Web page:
One of his jobs was to sit on his ornate throne and listen to the pleas and complaints of the people. He hated it. He was so bored that he would throw large pebbles at people cheering whenever he made contact. Hitting a face got the most points. The least was when it bounced and hit a foot. No one knew when it was coming and he threw them at the smallest peasant to the most important aides.
One day his wizard and chief confidant took him to the side and showed him two short sticks.
"Those would be fun to throw," the pharaoh said.
"They are not for throwing," the wizard said. "They are magic sticks and they can make wondrous things and help you calm your mind."
"How do they work?"
So the wizard produced some string and showed the pharaoh how to knit with the two sticks.
The pharaoh was a good student and learned quickly. He was soon knitting everywhere he went but he discovered something. Whenever he tried to take his knitting off the sticks, the stitches would fly back on. Even more distressing, he could only put his knitting down when he went to sleep, or when he was holding a baby or hugging a friend. Otherwise, the knitting flew back into his hands. At first this dismayed him, and he thought about severely punishing the wizard, but because he really enjoyed knitting, he chose instead to continue to knit. He knit while watching the chariot races, he knit while he ate, he knit while he was at his meetings with his advisers, he knit in his bathtub, and most importantly, he knit while he sat on his ornate throne listening to the complaints and pleas.
Because he was knitting he felt calm and focused. He no longer wanted to throw pebbles at people. He listened carefully and began to make wise and caring decisions. He no longer had tantrums and when he met with his aides he wasn't interested in making huge empty buildings as tributes to himself. Instead he wanted to help the people produce wool and other animal fiber. He lent money to set up silk farms and cotton fields. The woodworkers became experts at refining the magic sticks. Soon the country prospered as the people learned to make this wonderful new fabric and the materials for it and because they were happier they became productive and were better able to provide the needs that a city has.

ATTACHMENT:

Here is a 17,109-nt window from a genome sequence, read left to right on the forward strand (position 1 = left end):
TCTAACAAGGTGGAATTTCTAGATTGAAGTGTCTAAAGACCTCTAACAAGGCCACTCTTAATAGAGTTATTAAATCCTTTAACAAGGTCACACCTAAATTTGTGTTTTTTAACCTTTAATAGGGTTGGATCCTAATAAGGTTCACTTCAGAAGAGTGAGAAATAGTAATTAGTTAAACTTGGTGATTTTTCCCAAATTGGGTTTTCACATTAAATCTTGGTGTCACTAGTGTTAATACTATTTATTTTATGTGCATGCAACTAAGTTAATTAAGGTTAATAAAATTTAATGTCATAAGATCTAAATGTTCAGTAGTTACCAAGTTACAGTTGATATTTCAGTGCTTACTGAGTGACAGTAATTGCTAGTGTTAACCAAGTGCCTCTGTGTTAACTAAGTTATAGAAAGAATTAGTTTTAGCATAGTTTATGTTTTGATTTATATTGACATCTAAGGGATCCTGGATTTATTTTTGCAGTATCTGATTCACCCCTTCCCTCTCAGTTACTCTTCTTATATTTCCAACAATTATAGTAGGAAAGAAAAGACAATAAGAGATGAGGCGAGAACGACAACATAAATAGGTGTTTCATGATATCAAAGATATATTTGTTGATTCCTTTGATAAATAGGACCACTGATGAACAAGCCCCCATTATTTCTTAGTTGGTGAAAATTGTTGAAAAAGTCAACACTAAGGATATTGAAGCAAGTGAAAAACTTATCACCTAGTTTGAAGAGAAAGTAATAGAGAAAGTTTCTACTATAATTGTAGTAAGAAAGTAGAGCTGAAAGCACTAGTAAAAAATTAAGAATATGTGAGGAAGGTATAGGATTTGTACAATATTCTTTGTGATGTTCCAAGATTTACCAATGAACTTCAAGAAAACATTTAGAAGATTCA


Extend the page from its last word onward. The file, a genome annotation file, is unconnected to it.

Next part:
Meanwhile the pharaoh kept on knitting. He knit and knit and knit, and the scarf he was making grew and grew. The scarf inched its way through all of Egypt and went up north. At first the people didn't know what this thing was that was so lovely and just crept along. They studied it and soon figured out that they could cut it and join it back together and the people were happy with their new scarves. They also figured out how to make their own knitted clothes.
When the scarf made its way up to the north countries they studied it and decided that they could do this marvelous work too and use a bunch of different colors to make patterns and pictures. They also discovered that by making these items they were doubly warm.
In one country a young woman accidentally put a hole in her work and then decided to put more holes in her work and so liked the effect that she showed everyone and the people began to make beautiful lace shawls.
And when it crept back down to the western countries by the great ocean, they figured out how to make all kinds of twisting stitches that meandered over the fabric and made interesting designs.
One day when the pharaoh was old he went to his wizard. "You cursed the sticks, and forced me to knit," he accused his adviser.
"I did," the great wizard admitted. "But I took the curse off long ago. You have chosen to knit all these years."
The pharaoh put down his needles and they didn't fly back into his hands. "But why did you do it?" he asked.
"Look out the window," the wizard said.
The pharaoh looked and saw the beautiful gardens and the happy productive and prosperous people who waved at him with big smiles. "There are no poor, no beggars, for the ones who can't provide for themselves are provided for by those who can. You have done a great thing here. Far better than any statue or pyramid could do."
And so the pharaoh picked up his sticks and continued to rule with his knitting in hand. And the people loved him.
As a tribute to this pharaoh, this weeks 75% off yarn is Faroe, a chunky acrylic, cotton, wool blend that would make lovely hats or a scarf. We have four colors so come in early to grab it.
Regular Price: $6.00
Sale Price: $1.50
Remember, this special sale is only until Saturday, and once it's gone it's gone!
Posted by Anna Maria Junus (happy employee who with others is in de Nile about her knitting stash.)
Oh stop rolling your eyes and groaning. You knew that was coming.